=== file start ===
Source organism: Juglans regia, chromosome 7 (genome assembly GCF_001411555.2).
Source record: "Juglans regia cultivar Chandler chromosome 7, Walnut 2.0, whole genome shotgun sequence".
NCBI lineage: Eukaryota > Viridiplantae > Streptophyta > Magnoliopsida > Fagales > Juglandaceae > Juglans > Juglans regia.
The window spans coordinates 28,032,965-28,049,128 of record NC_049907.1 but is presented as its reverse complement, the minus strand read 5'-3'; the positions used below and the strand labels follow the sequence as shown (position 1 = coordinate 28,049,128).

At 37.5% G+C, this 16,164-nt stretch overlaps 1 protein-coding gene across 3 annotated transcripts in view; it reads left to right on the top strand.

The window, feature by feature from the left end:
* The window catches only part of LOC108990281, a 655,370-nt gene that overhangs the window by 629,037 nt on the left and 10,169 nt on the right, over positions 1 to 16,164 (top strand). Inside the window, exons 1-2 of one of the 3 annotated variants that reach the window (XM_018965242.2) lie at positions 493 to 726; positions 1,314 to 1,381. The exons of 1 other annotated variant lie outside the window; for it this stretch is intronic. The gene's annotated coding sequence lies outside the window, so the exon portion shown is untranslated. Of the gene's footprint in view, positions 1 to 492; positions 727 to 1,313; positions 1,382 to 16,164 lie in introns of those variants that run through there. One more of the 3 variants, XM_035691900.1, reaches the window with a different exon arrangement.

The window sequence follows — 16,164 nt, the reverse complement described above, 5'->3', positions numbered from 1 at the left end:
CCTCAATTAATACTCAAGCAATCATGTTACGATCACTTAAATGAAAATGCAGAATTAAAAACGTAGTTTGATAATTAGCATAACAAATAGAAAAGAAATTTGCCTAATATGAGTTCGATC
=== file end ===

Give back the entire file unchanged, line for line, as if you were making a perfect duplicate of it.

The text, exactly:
Source organism: Juglans regia, chromosome 7 (genome assembly GCF_001411555.2).
Source record: "Juglans regia cultivar Chandler chromosome 7, Walnut 2.0, whole genome shotgun sequence".
NCBI lineage: Eukaryota > Viridiplantae > Streptophyta > Magnoliopsida > Fagales > Juglandaceae > Juglans > Juglans regia.
The window spans coordinates 28,032,965-28,049,128 of record NC_049907.1 but is presented as its reverse complement, the minus strand read 5'-3'; the positions used below and the strand labels follow the sequence as shown (position 1 = coordinate 28,049,128).

At 37.5% G+C, this 16,164-nt stretch overlaps 1 protein-coding gene across 3 annotated transcripts in view; it reads left to right on the top strand.

The window, feature by feature from the left end:
* The window catches only part of LOC108990281, a 655,370-nt gene that overhangs the window by 629,037 nt on the left and 10,169 nt on the right, over positions 1 to 16,164 (top strand). Inside the window, exons 1-2 of one of the 3 annotated variants that reach the window (XM_018965242.2) lie at positions 493 to 726; positions 1,314 to 1,381. The exons of 1 other annotated variant lie outside the window; for it this stretch is intronic. The gene's annotated coding sequence lies outside the window, so the exon portion shown is untranslated. Of the gene's footprint in view, positions 1 to 492; positions 727 to 1,313; positions 1,382 to 16,164 lie in introns of those variants that run through there. One more of the 3 variants, XM_035691900.1, reaches the window with a different exon arrangement.

The window sequence follows — 16,164 nt, the reverse complement described above, 5'->3', positions numbered from 1 at the left end:
CCTCAATTAATACTCAAGCAATCATGTTACGATCACTTAAATGAAAATGCAGAATTAAAAACGTAGTTTGATAATTAGCATAACAAATAGAAAAGAAATTTGCCTAATATGAGTTCGATC